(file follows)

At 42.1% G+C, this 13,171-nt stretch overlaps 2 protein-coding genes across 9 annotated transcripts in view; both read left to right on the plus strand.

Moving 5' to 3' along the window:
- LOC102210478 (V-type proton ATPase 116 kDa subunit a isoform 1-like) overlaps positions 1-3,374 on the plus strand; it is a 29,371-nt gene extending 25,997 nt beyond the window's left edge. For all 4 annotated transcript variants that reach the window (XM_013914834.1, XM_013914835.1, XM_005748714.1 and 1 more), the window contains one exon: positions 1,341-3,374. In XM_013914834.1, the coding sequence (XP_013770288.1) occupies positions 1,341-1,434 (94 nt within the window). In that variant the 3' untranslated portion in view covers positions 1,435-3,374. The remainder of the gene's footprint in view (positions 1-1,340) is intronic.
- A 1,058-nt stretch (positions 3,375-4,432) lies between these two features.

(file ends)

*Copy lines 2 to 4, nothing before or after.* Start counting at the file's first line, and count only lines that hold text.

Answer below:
Moving 5' to 3' along the window:
- LOC102210478 (V-type proton ATPase 116 kDa subunit a isoform 1-like) overlaps positions 1-3,374 on the plus strand; it is a 29,371-nt gene extending 25,997 nt beyond the window's left edge. For all 4 annotated transcript variants that reach the window (XM_013914834.1, XM_013914835.1, XM_005748714.1 and 1 more), the window contains one exon: positions 1,341-3,374. In XM_013914834.1, the coding sequence (XP_013770288.1) occupies positions 1,341-1,434 (94 nt within the window). In that variant the 3' untranslated portion in view covers positions 1,435-3,374. The remainder of the gene's footprint in view (positions 1-1,340) is intronic.
- A 1,058-nt stretch (positions 3,375-4,432) lies between these two features.